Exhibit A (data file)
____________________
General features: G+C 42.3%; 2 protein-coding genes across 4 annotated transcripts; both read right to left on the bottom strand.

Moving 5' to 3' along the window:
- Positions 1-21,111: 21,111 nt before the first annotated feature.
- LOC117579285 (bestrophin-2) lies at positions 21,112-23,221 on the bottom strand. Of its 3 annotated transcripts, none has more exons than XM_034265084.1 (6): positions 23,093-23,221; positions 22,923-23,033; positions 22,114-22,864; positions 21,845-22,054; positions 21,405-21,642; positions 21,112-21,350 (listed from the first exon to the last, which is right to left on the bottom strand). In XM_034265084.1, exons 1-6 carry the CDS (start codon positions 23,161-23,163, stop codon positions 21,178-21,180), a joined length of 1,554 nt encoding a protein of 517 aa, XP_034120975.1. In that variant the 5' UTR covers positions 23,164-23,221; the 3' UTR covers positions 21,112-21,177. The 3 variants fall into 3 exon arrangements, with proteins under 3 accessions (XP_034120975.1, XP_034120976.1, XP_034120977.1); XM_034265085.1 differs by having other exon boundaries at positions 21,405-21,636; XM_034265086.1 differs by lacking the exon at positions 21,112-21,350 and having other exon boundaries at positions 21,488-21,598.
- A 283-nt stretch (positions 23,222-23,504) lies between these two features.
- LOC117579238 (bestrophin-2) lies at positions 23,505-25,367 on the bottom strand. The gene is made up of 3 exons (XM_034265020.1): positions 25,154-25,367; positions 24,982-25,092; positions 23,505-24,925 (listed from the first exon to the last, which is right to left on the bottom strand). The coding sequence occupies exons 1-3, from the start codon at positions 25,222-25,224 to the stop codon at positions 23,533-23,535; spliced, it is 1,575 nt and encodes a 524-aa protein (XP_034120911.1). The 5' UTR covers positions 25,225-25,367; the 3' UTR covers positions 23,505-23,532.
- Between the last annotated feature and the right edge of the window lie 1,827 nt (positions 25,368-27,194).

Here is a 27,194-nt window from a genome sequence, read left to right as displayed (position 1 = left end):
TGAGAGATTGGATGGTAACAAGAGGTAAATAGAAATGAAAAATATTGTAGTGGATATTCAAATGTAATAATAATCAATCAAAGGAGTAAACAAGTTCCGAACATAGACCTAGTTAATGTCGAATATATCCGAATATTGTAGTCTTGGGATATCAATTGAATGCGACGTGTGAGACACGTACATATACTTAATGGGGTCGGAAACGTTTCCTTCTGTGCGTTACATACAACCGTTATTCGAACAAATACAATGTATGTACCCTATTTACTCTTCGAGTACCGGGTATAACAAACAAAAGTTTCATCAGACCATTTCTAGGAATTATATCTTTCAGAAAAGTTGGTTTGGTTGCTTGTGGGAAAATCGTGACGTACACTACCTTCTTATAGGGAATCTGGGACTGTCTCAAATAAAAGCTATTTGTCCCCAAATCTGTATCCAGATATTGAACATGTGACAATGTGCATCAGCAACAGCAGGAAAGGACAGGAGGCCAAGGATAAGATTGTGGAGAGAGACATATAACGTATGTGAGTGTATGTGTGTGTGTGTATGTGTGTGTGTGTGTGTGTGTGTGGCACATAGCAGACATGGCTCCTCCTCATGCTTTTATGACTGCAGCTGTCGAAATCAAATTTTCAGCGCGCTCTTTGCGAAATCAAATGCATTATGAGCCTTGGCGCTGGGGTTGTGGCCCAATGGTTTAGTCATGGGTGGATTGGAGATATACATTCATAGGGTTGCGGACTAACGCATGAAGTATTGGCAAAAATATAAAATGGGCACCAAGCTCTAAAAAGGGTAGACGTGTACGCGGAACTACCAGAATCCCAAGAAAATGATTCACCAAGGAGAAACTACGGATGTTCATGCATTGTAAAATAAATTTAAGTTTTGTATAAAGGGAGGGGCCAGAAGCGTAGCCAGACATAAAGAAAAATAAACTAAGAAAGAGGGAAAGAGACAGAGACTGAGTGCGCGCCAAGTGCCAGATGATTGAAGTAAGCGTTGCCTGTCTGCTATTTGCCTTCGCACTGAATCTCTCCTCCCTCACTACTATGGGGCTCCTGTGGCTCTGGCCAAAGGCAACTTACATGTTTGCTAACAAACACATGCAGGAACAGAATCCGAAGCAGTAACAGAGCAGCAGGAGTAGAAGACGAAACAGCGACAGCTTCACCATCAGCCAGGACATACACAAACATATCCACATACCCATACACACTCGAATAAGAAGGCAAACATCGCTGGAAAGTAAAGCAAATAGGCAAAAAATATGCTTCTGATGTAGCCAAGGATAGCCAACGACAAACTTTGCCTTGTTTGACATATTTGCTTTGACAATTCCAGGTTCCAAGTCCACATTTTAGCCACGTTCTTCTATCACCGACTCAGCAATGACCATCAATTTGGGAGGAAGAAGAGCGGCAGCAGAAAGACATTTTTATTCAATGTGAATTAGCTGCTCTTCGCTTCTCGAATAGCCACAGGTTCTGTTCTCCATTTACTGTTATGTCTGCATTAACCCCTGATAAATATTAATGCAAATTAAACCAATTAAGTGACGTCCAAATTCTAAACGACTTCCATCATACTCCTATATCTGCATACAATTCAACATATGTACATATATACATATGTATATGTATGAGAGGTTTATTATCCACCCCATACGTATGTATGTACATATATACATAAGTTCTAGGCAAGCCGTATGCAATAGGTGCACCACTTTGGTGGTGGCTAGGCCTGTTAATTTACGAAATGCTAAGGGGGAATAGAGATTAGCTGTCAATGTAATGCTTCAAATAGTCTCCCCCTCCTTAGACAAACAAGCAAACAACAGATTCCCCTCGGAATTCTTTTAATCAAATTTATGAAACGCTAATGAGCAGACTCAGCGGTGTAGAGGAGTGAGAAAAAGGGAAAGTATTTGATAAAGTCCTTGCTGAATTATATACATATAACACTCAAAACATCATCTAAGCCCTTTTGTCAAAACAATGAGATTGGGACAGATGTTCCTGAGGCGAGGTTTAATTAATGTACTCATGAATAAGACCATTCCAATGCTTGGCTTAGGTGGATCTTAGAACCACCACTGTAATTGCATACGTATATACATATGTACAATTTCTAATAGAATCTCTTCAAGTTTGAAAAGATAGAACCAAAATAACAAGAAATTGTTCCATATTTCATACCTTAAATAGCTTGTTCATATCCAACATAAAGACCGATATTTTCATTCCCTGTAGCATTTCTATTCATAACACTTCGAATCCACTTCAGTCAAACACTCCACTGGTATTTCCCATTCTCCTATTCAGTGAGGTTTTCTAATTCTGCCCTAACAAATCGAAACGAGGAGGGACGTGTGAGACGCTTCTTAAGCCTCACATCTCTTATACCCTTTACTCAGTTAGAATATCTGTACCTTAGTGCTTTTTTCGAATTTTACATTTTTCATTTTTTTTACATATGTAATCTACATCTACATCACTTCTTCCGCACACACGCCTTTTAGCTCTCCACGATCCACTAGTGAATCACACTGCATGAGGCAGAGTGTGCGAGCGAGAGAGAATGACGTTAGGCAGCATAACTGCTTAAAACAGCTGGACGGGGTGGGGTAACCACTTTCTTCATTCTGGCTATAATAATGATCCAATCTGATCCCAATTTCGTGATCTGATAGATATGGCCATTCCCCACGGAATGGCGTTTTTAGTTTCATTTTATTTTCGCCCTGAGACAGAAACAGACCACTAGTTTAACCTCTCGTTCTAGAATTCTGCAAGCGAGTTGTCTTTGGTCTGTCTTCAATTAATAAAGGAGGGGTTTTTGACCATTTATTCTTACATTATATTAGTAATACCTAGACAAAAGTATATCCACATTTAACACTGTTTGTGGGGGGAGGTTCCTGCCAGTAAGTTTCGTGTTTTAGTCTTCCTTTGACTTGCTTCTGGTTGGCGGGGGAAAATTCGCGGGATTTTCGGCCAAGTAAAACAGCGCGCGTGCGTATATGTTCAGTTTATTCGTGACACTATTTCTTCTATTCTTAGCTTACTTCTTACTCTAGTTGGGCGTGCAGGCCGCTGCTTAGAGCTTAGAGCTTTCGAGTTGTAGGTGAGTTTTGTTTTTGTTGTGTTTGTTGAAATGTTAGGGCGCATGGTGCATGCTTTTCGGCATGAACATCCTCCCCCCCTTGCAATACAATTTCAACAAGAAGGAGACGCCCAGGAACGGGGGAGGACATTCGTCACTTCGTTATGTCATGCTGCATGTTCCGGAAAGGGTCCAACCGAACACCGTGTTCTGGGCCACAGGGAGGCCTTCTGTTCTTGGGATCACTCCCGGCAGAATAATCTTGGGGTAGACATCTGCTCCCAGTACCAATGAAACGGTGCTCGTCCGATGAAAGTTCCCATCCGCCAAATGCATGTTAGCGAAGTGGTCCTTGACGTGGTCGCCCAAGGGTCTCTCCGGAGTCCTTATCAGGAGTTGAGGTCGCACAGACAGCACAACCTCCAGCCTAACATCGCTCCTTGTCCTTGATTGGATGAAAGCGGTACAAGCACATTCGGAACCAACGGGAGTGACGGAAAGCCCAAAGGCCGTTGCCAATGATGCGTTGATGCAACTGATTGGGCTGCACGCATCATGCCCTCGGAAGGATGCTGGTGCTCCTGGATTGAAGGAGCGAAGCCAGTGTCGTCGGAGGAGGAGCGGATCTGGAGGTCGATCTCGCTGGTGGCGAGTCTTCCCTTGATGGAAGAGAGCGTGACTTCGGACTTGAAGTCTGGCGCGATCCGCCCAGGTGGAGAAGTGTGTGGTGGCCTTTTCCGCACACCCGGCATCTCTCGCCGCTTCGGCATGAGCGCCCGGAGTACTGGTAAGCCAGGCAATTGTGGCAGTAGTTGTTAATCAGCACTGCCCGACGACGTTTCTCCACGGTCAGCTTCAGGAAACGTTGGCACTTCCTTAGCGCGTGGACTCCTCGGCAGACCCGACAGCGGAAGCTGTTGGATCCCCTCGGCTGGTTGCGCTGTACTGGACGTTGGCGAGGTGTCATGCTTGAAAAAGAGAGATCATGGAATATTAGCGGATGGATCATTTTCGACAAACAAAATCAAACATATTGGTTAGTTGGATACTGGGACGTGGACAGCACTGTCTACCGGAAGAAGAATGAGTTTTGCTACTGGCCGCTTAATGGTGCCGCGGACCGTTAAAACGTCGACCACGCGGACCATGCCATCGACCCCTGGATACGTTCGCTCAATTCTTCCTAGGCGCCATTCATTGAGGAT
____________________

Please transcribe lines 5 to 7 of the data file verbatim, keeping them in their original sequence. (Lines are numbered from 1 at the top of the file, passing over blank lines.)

- A 283-nt stretch (positions 23,222-23,504) lies between these two features.
- LOC117579238 (bestrophin-2) lies at positions 23,505-25,367 on the bottom strand. The gene is made up of 3 exons (XM_034265020.1): positions 25,154-25,367; positions 24,982-25,092; positions 23,505-24,925 (listed from the first exon to the last, which is right to left on the bottom strand). The coding sequence occupies exons 1-3, from the start codon at positions 25,222-25,224 to the stop codon at positions 23,533-23,535; spliced, it is 1,575 nt and encodes a 524-aa protein (XP_034120911.1). The 5' UTR covers positions 25,225-25,367; the 3' UTR covers positions 23,505-23,532.
- Between the last annotated feature and the right edge of the window lie 1,827 nt (positions 25,368-27,194).